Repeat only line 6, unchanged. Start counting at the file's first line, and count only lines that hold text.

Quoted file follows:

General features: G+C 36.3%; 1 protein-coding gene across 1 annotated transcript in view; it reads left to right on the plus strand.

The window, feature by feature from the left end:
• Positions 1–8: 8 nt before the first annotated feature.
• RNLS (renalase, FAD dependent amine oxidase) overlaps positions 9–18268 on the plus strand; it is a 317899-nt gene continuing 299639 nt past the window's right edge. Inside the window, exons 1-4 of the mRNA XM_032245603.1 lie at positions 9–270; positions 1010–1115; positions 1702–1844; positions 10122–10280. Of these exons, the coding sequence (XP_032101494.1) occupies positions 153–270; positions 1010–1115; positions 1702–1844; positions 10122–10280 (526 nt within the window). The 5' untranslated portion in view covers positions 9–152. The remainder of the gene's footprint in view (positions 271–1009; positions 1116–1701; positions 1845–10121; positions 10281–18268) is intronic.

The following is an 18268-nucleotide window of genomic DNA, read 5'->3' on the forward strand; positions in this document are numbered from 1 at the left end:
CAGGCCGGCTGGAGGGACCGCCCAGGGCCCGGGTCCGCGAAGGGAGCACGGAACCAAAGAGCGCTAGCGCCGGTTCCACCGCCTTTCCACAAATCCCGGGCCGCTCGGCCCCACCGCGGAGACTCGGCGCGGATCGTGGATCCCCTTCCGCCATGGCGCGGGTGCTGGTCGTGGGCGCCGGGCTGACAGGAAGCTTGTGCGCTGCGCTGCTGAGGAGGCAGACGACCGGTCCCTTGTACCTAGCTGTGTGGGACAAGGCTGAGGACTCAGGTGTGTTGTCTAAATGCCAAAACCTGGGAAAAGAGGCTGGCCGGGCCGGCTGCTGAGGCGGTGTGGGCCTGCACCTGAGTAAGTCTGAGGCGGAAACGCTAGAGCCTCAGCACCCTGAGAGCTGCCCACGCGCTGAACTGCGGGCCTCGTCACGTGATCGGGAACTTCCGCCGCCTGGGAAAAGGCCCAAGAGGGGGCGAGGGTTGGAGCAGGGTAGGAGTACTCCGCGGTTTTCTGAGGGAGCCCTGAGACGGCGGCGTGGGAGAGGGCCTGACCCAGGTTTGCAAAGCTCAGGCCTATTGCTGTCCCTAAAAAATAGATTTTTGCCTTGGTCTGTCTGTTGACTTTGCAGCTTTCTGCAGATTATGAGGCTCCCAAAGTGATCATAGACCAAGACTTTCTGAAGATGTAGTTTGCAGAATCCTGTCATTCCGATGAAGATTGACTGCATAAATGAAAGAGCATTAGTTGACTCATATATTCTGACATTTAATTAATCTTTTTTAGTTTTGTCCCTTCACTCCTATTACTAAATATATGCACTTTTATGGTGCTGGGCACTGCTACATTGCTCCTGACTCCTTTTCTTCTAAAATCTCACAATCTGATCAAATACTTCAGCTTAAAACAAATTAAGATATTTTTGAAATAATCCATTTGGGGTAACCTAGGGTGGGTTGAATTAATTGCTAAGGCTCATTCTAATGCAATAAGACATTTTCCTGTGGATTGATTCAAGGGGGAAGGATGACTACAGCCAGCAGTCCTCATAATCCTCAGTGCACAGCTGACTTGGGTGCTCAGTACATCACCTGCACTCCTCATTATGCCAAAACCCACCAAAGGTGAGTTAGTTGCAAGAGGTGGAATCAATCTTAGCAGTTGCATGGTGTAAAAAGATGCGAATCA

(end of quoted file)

CAGGCCGGCTGGAGGGACCGCCCAGGGCCCGGGTCCGCGAAGGGAGCACGGAACCAAAGAGCGCTAGCGCCGGTTCCACCGCCTTTCCACAAATCCCGGGCCGCTCGGCCCCACCGCGGAGACTCGGCGCGGATCGTGGATCCCCTTCCGCCATGGCGCGGGTGCTGGTCGTGGGCGCCGGGCTGACAGGAAGCTTGTGCGCTGCGCTGCTGAGGAGGCAGACGACCGGTCCCTTGTACCTAGCTGTGTGGGACAAGGCTGAGGACTCAGGTGTGTTGTCTAAATGCCAAAACCTGGGAAAAGAGGCTGGCCGGGCCGGCTGCTGAGGCGGTGTGGGCCTGCACCTGAGTAAGTCTGAGGCGGAAACGCTAGAGCCTCAGCACCCTGAGAGCTGCCCACGCGCTGAACTGCGGGCCTCGTCACGTGATCGGGAACTTCCGCCGCCTGGGAAAAGGCCCAAGAGGGGGCGAGGGTTGGAGCAGGGTAGGAGTACTCCGCGGTTTTCTGAGGGAGCCCTGAGACGGCGGCGTGGGAGAGGGCCTGACCCAGGTTTGCAAAGCTCAGGCCTATTGCTGTCCCTAAAAAATAGATTTTTGCCTTGGTCTGTCTGTTGACTTTGCAGCTTTCTGCAGATTATGAGGCTCCCAAAGTGATCATAGACCAAGACTTTCTGAAGATGTAGTTTGCAGAATCCTGTCATTCCGATGAAGATTGACTGCATAAATGAAAGAGCATTAGTTGACTCATATATTCTGACATTTAATTAATCTTTTTTAGTTTTGTCCCTTCACTCCTATTACTAAATATATGCACTTTTATGGTGCTGGGCACTGCTACATTGCTCCTGACTCCTTTTCTTCTAAAATCTCACAATCTGATCAAATACTTCAGCTTAAAACAAATTAAGATATTTTTGAAATAATCCATTTGGGGTAACCTAGGGTGGGTTGAATTAATTGCTAAGGCTCATTCTAATGCAATAAGACATTTTCCTGTGGATTGATTCAAGGGGGAAGGATGACTACAGCCAGCAGTCCTCATAATCCTCAGTGCACAGCTGACTTGGGTGCTCAGTACATCACCTGCACTCCTCATTATGCCAAAACCCACCAAAGGTGAGTTAGTTGCAAGAGGTGGAATCAATCTTAGCAGTTGCATGGTGTAAAAAGATGCGAATCA